// do LHS side-effects
tempX = &evaluate expressionX
tempY = &evaluate expressionY
tempZ = &evaluate expressionZ

// do Deconstruct
evaluate right and evaluate Deconstruct in three parts (tempA, tempB and tempC)

// do conversions
tempConvA = convert tempA
tempConvB = convert tempB
tempConvC = convert tempC

// do assignments
tempX = tempConvA
tempY = tempConvB
tempZ = tempConvC

The evaluation order for nesting (x, (y, z)) is:

// do LHS side-effects
tempX = &evaluate expressionX
tempY = &evaluate expressionY
tempZ = &evaluate expressionZ

// do Deconstruct
evaluate right and evaluate Deconstruct into two parts (tempA and tempNested)
evaluate Deconstruct on tempNested intwo two parts (tempB and tempC)

// do conversions
tempConvA = convert tempA
tempConvB = convert tempB
tempConvC = convert tempC

// do assignments
tempX = tempConvA
tempY = tempConvB
tempZ = tempConvC

The evaluation order for the simplest cases (locals, fields, array indexers, or anything returning ref) without needing conversion:

evaluate side-effect on the left-hand-side variables
evaluate Deconstruct passing the references directly in

Resolution of the Deconstruct method

The resolution is equivalent to typing rhs.Deconstruct(out var x1, out var x2, ...); with the appropriate number of parameters to deconstruct into. It is based on normal overload resolution. This implies that rhs cannot be dynamic and that none of the parameters of the Deconstruct method can be type arguments. A Deconstruct<T>(out T x1, out T x2) method will not be found. Also, the Deconstruct method must be an instance method or an extension (but not a static method).

Deconstruction-declaration (deconstruction into new variables):

Deconstruction-declarations can be thought of as two steps: (1) declaring new locals, and (2) applying a deconstruction-assignment into those locals. The syntax for deconstruction is more involved and multiple forms are allowed. The simplest case is (int x, string y). Variants include nested declarations like (int x, (string y, long z)) (which declares 3 locals) and implicitly typed declarations like (var x, var y). The latter can also be written using the shorthand var (x, y). var is the only case where such shorthand is allowed (you int (x, y) is not legal).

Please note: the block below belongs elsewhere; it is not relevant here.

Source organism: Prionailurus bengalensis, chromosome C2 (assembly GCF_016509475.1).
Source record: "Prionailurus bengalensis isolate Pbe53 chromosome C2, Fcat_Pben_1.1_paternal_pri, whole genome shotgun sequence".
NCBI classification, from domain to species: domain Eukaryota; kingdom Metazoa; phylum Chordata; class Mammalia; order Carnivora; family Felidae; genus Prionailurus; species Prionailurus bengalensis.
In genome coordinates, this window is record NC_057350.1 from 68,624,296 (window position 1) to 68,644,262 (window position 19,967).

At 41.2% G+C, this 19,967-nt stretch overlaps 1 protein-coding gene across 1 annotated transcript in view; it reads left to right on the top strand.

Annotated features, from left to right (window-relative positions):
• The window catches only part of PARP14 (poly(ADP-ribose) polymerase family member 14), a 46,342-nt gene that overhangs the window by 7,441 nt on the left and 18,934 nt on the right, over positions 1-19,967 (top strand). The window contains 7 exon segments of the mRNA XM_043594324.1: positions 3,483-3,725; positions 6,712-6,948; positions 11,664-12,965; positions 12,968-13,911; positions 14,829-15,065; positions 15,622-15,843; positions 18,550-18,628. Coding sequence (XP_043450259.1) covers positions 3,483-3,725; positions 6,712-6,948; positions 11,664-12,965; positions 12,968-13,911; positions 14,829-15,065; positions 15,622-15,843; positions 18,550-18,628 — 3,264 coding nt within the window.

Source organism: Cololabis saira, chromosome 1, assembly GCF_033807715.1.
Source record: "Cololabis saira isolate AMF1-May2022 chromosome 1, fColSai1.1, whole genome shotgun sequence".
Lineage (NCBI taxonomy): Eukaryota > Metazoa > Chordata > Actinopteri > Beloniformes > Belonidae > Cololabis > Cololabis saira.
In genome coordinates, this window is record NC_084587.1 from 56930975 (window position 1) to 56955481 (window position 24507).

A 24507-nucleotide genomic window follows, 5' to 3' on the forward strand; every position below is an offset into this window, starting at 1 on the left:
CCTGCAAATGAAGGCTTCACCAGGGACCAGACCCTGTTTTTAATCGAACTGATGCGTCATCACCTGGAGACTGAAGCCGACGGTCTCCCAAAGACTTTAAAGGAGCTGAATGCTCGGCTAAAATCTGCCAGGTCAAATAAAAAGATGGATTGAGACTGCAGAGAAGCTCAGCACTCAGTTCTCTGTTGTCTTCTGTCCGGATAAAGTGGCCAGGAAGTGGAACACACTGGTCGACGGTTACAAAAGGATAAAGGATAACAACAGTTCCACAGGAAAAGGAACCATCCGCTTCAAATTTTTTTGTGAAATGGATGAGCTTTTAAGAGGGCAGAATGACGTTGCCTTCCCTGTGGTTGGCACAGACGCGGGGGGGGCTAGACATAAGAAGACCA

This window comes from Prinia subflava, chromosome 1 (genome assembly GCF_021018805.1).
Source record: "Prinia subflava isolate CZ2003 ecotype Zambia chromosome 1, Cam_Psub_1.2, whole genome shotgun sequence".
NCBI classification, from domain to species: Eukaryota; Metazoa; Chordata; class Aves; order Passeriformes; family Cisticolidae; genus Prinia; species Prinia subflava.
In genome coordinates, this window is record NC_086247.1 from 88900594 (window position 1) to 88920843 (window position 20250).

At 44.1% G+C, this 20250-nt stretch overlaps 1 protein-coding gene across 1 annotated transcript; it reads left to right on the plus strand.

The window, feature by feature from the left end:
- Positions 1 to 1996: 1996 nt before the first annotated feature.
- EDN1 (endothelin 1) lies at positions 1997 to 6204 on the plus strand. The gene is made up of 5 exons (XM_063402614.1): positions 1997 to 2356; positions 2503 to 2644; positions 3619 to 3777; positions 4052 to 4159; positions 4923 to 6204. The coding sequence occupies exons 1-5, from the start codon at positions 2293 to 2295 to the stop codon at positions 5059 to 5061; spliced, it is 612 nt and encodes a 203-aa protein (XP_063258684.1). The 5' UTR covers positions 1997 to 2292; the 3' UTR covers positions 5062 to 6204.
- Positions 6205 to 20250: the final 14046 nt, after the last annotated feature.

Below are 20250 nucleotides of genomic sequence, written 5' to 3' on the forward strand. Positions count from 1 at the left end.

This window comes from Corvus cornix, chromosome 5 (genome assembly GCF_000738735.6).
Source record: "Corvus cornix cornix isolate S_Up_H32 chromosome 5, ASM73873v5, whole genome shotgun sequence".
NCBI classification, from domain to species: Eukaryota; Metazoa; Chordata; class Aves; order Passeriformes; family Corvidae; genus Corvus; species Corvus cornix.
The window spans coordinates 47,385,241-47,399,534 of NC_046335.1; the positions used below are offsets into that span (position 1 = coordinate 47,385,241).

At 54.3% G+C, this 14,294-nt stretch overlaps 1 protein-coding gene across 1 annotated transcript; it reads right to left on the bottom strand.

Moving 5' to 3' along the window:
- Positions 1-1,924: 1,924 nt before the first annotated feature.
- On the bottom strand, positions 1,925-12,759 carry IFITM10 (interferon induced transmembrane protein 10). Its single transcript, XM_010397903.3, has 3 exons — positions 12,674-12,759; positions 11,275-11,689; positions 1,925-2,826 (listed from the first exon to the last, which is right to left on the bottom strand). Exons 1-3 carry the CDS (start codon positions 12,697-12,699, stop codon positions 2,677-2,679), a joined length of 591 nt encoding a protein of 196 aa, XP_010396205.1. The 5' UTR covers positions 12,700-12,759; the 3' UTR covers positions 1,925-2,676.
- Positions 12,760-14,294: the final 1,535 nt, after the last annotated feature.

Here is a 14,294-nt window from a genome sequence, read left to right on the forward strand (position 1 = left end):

As in the case of deconstruction-declarations, tuple expressions on the right-hand-side have their type inferred from the left-hand-side. With deconstruction-declaration, this is also the case, except that any type is var in the left-hand-side, then the natural type of the element in the right-hand-side is used. For example, in (string x, byte y, var z) = (null, 1, 2);, null has type string, the literal 1 has type byte (inferred from y) and the literal 2 has type int (its natural type).

Grammar changes

deconstruction_declaration_statement // new
    : modifiers variable_component_assignment ';'
    ;

variable_component_assignment // new
    : variable_component = expression
    ;

variable_component // new
    : type variable_designation
    | '(' variable_component (',' variable_component)+ ')'
    | '*' // wildcard (future)
    ;

variable_designation // new
    : identifier
    | '(' variable_designation (',' variable_designation)+ ')'
    | '*' // wildcard (future)
    ;

foreach_component_statement // new
    : 'foreach' '(' variable_component 'in' expression ')' embedded_statement
    ;

for_statement
    : 'for' '(' for_initializer? ';' for_condition? ';' for_iterator? ')' embedded_statement
    ;

for_initializer
    : local_variable_declaration
    | variable_component_assignment // new
    | statement_expression_list
    ;

The deconstruction-assignment doesn't introduce any new syntax. It is represented with an assignment into a tuple expression.

References

C# Design Notes for Apr 12-22, 2016

The What's new in C# 7.0 post has a section on deconstructions.